Um...okay, that's pretty vague, but here goes...
1. First and foremost: honestly evaluate whether or not you are in a good financial situation to buy and provide care for a horse. Its an expensive hobby and you are taking on a huge responsibility as the caretaker of a living creature.
2. Measure your skills in working with horses. Overbuying will make for an unhappy you and an unhappy horse.
3. Think about what your long-term goals are and buy a horse that will help you achieve those goals. This may influence price, age, breed, size, and certainly conformation.
3. Its very helpful to find a purchase partner: someone with good knowledge about judging horses and an emotional detachment from the purchase, who can give untarnished and honest advice.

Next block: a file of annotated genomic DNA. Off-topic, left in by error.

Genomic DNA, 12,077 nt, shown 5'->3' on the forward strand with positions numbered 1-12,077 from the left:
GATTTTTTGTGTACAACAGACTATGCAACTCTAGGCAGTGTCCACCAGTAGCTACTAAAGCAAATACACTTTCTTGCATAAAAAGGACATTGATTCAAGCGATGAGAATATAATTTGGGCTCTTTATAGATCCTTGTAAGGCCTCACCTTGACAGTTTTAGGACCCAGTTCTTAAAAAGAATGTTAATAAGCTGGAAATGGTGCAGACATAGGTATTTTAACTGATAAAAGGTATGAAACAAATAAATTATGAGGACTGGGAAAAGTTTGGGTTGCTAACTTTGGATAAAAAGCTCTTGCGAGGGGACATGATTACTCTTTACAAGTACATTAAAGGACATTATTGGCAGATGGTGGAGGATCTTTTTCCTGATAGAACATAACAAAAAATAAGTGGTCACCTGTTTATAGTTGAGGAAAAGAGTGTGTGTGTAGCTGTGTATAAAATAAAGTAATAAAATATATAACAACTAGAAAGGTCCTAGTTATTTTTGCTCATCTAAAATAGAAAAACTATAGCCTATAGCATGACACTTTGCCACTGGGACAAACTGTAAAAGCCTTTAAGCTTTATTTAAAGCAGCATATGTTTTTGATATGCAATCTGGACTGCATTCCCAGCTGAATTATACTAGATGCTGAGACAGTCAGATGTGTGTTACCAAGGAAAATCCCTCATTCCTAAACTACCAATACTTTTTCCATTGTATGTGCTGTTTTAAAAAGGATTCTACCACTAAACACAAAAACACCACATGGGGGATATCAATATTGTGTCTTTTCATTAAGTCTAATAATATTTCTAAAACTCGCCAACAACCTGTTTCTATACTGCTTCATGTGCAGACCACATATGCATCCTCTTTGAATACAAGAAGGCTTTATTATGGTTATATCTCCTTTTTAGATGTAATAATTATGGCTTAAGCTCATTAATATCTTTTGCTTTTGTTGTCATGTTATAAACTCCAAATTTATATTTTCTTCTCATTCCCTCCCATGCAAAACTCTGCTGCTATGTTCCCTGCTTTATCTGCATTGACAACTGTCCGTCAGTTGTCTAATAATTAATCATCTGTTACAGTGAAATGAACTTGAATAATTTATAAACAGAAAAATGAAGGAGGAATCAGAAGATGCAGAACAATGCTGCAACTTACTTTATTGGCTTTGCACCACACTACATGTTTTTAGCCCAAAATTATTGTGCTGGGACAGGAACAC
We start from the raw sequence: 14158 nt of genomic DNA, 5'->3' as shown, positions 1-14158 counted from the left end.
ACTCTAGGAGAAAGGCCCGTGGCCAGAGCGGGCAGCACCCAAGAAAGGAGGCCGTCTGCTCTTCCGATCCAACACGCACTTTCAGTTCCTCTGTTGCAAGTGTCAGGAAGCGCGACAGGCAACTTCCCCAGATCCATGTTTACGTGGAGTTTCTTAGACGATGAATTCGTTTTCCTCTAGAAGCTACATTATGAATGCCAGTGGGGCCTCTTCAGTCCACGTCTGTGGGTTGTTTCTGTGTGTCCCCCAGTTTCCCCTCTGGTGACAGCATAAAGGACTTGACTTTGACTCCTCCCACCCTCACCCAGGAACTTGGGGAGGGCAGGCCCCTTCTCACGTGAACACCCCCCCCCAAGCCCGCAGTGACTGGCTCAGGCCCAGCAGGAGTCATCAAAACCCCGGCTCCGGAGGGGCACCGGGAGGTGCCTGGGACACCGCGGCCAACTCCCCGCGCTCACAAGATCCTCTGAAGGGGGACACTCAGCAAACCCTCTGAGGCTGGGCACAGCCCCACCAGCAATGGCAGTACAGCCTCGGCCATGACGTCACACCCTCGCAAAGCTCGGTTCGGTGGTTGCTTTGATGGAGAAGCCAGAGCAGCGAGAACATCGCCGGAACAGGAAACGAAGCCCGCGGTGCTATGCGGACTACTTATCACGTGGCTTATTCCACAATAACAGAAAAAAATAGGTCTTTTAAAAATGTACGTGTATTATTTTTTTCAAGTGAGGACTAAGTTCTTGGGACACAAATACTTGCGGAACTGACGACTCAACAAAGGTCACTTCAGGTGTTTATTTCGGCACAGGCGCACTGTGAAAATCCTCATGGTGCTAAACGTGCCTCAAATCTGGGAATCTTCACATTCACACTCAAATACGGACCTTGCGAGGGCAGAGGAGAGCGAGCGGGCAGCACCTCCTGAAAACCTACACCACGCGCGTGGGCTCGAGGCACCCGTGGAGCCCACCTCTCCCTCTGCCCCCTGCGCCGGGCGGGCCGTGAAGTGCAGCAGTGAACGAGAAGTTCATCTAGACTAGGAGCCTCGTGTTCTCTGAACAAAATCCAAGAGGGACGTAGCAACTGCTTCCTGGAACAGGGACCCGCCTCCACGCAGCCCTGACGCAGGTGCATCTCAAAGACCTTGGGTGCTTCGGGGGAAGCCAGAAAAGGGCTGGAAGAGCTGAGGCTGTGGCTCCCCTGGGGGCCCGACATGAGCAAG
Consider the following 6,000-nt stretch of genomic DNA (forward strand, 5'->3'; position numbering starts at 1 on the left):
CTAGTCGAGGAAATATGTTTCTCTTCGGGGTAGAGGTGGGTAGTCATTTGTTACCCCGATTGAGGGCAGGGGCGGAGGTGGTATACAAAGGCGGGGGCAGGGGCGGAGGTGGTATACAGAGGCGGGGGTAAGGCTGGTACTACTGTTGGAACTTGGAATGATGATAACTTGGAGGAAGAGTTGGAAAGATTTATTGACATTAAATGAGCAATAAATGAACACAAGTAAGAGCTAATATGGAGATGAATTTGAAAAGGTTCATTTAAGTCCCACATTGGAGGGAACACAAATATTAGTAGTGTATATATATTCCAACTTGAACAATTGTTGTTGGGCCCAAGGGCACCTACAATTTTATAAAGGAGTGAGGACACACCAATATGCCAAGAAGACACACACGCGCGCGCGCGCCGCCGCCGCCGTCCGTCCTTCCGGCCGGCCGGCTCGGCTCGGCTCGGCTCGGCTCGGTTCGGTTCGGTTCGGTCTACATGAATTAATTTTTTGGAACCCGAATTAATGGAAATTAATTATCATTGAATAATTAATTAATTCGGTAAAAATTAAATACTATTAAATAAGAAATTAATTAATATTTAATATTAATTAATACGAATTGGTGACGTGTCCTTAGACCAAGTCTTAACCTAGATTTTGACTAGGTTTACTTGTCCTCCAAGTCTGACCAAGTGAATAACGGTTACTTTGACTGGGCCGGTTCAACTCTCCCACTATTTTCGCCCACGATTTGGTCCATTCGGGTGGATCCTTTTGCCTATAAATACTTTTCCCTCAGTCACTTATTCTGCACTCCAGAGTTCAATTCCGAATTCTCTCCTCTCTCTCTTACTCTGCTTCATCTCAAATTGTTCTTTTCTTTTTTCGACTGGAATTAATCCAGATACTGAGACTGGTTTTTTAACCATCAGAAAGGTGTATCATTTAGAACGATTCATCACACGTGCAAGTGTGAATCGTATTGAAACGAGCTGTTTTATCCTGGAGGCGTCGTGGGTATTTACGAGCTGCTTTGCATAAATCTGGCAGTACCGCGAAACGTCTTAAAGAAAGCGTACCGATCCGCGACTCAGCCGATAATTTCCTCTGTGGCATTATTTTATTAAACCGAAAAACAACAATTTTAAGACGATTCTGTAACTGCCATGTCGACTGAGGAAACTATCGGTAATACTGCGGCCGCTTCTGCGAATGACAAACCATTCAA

4. Start close to home, if possible. Transport can be an expensive prospect in many cases.
5. Don't buy a horse unseen or untried. Not everyone adheres to this, and in some situations its impossible, like if you are buying a tb fresh from the track, for example, or have decided to purchase a foal in-vitro.
6. Always have the horse vetted before you buy.
7. Receive a guarantee from the buyer that they will provide the registration papers if the horse is registered.
8. It never hurts to haggle. Some sellers will be very firm on the price, but you never know until you try.